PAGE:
The United Kingdom’s Prevent scheme has seen an increase in referrals related to the misogynistic ‘incel’ ideology. As of March 2022, incels made up 1% of all referrals, totalling 77 cases, compared to just three cases the previous year.10 This rise is attributed to the online spread of incel beliefs and heightened awareness following the August 2021 Plymouth shooting.10 Prevent referrals which are related to extreme misogynistic ideologies are recorded under the wider mixed, unstable or unclear category.

In Canada, the Canadian Security Intelligence Service (CSIS) has classified gender-driven violence as a category of ideologically-motivated extremism.11 This type of violence is characterised by hatred towards individuals of a different gender or sexual orientation, which can manifest in violent misogyny. This new classification framework is part of CSIS's effort to more accurately describe the landscape of violent extremist terrorism, recognising the evolving nature of these threats. It’s also a response to incel ideology being linked to numerous killings and injuries in the United States and Canada since 2014.12

This shift in approach was notable in the handling of the court case involving the suspect in the 2020 Toronto massage parlour attack. The accused was charged with terrorism offences under the Canadian Criminal Code due to his alleged ties to the incel movement. This instance marks not only the first time in Canada that a terrorism charge has been laid against an individual associated with ideologically-motivated violent extremism (IMVE), but it is also globally significant as the world’s first terrorism charge brought against someone identified as an incel.12 This case reflects a broader shift in recognising the severity and impact of gender-driven violence as a form of violent extremism.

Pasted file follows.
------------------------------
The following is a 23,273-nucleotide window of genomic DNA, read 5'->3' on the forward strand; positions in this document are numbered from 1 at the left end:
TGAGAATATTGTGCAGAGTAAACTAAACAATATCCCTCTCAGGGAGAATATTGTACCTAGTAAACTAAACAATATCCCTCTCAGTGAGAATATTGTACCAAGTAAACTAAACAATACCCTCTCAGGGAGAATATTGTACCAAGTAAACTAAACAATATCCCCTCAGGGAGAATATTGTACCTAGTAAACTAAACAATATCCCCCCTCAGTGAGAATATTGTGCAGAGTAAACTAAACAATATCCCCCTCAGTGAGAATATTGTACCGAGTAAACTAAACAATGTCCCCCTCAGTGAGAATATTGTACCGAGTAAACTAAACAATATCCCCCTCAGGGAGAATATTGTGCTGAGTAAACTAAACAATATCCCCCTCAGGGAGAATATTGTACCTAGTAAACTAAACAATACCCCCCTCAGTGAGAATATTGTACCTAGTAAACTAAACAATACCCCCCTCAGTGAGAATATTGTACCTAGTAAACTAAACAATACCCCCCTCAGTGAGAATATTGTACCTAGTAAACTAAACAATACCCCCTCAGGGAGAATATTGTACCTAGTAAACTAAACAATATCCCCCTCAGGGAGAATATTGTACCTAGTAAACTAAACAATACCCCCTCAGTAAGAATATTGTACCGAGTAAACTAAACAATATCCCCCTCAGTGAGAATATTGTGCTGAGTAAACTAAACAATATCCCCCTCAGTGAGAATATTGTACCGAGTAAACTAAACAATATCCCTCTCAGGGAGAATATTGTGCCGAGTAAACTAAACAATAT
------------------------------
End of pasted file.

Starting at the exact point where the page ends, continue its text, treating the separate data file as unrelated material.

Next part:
A common macrostructure and messaging shared among many violent extremist groups is their focus on shared enemies or out-groups.

Incels in New Zealand

Online spaces, like online incel communities, serve as a platform for violent extremists to freely share their extreme beliefs without judgement. These ideologies often feel familiar and resonate with some of the extreme beliefs they already hold. One key aspect shared among all these violent extremist groups is their common macrostructures and messaging, particularly when it comes to their shared enemies or out-groups.

Evidence of people in New Zealand holding incel beliefs dates back to 2019.13 The NZSIS classifies incels as identity-motivated violent extremists and defines them as “individuals who advocate violence against the opposite sex for denying them sexual relationships to which they believe themselves entitled”.14

The lack of a clearly defined incel community in New Zealand seems to lead many individuals towards (white) Identity-Motivated Violent Extremism.

While the Combined Threat Assessment Group (CTAG) considers this misogynistic ideology as less prominent in New Zealand than overseas,15 documents published by NZSIS in 2022 showed that NZSIS investigated the potential risks posed by individuals identifying as incels, including the prospect of an incel-linked violent attack within New Zealand.16 The CTAG assessed that the convergence of incel and white identity extremism subcultures could lead to individuals adopting male supremacist ideologies. The absence of a well-defined incel community in New Zealand appears to steer many of them towards (white) identity-motivated violent extremism.

The CTAG noted that incel individuals often reproduce antisemitic, racist and anti-immigration rhetoric. The incel ideology may motivate violent extremist individuals in New Zealand but is unlikely to be the sole motivation for a terrorist attack. Former head of the NZSIS Rebecca Kitteridge confirmed that a few individuals were investigated for supporting various violent extremist ideologies including the incel ideology, though the investigations were not solely prompted by incel beliefs themselves.17

It’s essential to note that online noise doesn't always reflect the offline reality. Instead, it creates an illusion for potential terrorists and violent extremists that there are many like-minded individuals who share their extreme beliefs. This creates a confirmation bias that reinforces their extremist views, even though the reality is that most people do not hold such beliefs.

Further reading

Studies and reports: Male supremacy and inceldom